The USA even runs a venture capital company, In-Q-Tel, established by the US Central Intelligence Agency (CIA) specifically to to find useful tech for the intelligence community. Absent any detail from Obama on the new world cyber order he's imagined, it looks like there are loopholes a-plenty allowing online operations to carry on even while pacts apply. ®
Enlarge / Japanese PM Shinzo Abe arrives in China for the G20 summit... just as his country's awkward Brexit memo lands.Etienne Oliveau/Getty Images reader comments 11 Share this story Prime minister Theresa May said at the weekend that she wanted to take her time to secure the best trade deals for a post-Brexit Britain, and reiterated—in her trademark vague terms—that the so-called Article 50 won't be triggered this year.

But political pressure from governments as far away as Japan continues to mount. On Sunday, in a bold move, the Japanese government published a 15-page memo (PDF) setting out a number of demands it wants the UK to adhere to, once it leaves the European Union. It underscored that Britain faces a torrid time of negotiations—not just with member states in the EU, but further afield, too. Japan, which has close economic ties with the UK, listed its demands based on requests from businesses in the country.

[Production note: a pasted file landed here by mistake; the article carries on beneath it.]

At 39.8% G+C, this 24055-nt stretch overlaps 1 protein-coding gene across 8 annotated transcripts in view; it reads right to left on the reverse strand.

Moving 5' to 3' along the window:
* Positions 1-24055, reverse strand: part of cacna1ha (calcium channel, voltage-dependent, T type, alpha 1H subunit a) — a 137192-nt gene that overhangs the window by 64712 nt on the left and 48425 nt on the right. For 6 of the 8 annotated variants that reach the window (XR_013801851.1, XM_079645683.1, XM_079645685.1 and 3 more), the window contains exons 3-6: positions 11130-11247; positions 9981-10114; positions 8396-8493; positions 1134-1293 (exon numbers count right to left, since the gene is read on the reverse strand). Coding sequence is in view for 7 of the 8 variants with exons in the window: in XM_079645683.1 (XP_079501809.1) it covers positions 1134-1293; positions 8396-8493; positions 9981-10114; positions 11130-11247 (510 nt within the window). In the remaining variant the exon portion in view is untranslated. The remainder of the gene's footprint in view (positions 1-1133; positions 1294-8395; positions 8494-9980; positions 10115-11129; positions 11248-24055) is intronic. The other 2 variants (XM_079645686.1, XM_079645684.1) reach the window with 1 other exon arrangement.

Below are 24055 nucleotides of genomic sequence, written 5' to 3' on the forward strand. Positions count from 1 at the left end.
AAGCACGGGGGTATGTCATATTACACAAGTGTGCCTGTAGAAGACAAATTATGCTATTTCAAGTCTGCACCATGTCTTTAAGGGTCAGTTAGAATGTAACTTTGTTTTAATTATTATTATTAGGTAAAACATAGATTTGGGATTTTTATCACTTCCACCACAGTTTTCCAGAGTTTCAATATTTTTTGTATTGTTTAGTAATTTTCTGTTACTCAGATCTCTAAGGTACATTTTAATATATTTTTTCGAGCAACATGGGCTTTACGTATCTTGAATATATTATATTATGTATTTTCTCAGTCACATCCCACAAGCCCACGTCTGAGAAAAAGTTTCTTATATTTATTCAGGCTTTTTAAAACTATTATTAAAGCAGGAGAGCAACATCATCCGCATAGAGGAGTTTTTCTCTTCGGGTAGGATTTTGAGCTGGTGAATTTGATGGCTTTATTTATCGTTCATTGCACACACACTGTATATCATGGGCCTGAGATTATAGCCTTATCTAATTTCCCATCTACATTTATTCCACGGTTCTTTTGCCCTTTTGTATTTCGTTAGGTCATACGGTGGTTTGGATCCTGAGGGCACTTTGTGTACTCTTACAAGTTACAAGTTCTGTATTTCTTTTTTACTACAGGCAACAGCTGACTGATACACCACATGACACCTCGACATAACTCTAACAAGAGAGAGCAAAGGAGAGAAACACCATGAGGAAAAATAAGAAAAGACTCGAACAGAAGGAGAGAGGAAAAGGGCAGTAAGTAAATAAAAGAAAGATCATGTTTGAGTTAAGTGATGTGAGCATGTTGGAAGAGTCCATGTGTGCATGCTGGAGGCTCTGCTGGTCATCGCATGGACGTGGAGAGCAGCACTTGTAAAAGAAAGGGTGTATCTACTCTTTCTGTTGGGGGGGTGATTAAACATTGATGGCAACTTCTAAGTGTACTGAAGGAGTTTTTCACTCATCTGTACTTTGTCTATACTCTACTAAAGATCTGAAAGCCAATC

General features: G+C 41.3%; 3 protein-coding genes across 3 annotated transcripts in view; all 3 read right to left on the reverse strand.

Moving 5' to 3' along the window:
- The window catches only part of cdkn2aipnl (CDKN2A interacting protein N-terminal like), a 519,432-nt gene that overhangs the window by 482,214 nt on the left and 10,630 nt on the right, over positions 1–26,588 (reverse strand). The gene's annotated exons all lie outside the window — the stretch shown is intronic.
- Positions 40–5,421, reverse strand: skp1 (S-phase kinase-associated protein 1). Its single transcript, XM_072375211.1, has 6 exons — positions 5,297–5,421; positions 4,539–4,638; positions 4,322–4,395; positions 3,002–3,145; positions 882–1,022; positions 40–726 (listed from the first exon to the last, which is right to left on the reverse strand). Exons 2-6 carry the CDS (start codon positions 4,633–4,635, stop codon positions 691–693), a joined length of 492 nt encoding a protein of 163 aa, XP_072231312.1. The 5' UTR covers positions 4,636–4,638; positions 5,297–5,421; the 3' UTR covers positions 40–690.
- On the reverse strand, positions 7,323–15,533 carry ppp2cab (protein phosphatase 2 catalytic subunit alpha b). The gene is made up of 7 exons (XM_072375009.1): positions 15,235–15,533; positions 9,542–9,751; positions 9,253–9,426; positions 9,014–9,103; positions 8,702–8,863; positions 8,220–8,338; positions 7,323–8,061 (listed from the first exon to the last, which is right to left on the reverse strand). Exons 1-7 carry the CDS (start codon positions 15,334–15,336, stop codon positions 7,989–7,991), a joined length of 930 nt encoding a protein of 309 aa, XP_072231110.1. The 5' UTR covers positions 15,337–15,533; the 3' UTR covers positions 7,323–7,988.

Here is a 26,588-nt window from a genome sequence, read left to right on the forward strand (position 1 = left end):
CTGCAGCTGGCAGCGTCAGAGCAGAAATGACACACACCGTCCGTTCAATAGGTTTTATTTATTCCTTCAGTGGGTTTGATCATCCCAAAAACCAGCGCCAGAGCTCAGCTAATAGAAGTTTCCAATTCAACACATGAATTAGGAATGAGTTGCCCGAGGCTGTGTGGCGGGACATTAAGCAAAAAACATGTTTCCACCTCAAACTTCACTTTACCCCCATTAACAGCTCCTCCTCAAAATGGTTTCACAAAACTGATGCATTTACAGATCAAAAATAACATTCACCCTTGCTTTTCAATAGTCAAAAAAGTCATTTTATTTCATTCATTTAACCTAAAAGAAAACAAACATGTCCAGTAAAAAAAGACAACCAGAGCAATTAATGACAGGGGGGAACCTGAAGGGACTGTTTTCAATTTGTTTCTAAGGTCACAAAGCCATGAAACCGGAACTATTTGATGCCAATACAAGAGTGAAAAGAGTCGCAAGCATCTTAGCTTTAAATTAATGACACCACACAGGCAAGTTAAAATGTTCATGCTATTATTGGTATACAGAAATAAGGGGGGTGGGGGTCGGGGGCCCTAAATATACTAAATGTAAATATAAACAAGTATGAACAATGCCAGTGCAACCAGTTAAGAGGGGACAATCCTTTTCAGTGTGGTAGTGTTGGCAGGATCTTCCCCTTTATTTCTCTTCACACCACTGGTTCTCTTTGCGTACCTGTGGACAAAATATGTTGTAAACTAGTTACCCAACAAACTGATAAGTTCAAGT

It said: Since Europe including the UK is a major trading partner and investment destination for other countries in Asia as well as of Japan, it is in the common interest of all Asian countries as a whole that they continue to have access to the free market of Europe, including the UK. It is of great importance that the UK and the EU maintain market integrity and remain attractive destinations for businesses where free trade, unfettered investment, and smooth financial transactions are ensured. In light of the fact that a number of Japanese businesses, invited by the government in some cases, have invested actively to the UK, which was seen to be a gateway to Europe, and have established value-chains across Europe, we strongly request that the UK will consider this fact seriously and respond in a responsible manner to minimise any harmful effects on these businesses. It's brutal stuff from Japan, and could well lead to other countries making similarly robust demands. On tech specifically, the Japanese government called on the UK and EU, post-Brexit, to maintain cloud agreements between businesses at an international level, by safeguarding the "free transfer of data." Here's the list in full: [Requests directed at the UK and the EU] maintenance of the current tariff rates and customs clearance procedures; ・introduction of provisions for cumulative rules of origin; ・maintenance of the access to workers who are nationals of the UK or the EU; ・maintenance of the freedom of establishment and the provision of financial services, including the “single passport” system; ・maintenance of the freedom of cross-border investment and the provision of services as well as the free movement of capital, including that between associated companies; ・maintenance of the current level of information protection and the free transfer of data; ・unified protection of intellectual property rights; ・maintenance of harmonisation of the regulations and standards between the UK and the EU (including the maintenance of established frameworks of mutual recognition and equivalence); ・securing the UK’s function as a clearing centre for the Euro and the location within the UK of EU agencies such as the European Medicines Agency (EMA); and ・maintenance of the UK’s access to the EU budget for research and development and participation in the Japan-EU joint research project. [Additional requests directed at the UK] ・liberalisation of trade in goods without the burdens of customs duties and procedures; ・maintenance of access to workers with the necessary skills; ・maintenance of basic policies regarding the entry of foreign capital; ・implementation of measures to promote investment; ・maintenance of the current levels of information protection and the free transfer of data in case the UK establishes its own legislation distinct from the EU’s; ・ensuring the consistency of regulations and standards between the UK and the EU; and ・ensuring that the EU’s research and development budget applies to research institutions in the UK. [Additional request directed at the EU] ・provision of transitional arrangements for the single passporting system. PM May is currently in China with other world leaders at the G20 summit, where she will be attempting to negotiate on global trade and investment plans with her peers as Brexit looms large. But over the weekend, US president Obama repeated his earlier disappointment about the UK voting to leave the EU. When quizzed, he said that Britain was at the back of the queue, saying "it would not make sense" for the US to put the UK ahead of Asia and the EU on trade deals. "We’re going to do everything we can to make sure that the consequences of the decision don’t end up unraveling what is already a very strong and robust economic relationship," Obama said, before adding that "the first task is going to be figuring out what Brexit means with respect to Europe." On Monday afternoon MPs in the UK will debate a call, based on a public petition, for a second EU referendum—something that May has already said won't happen on her watch. This post originated on Ars Technica UK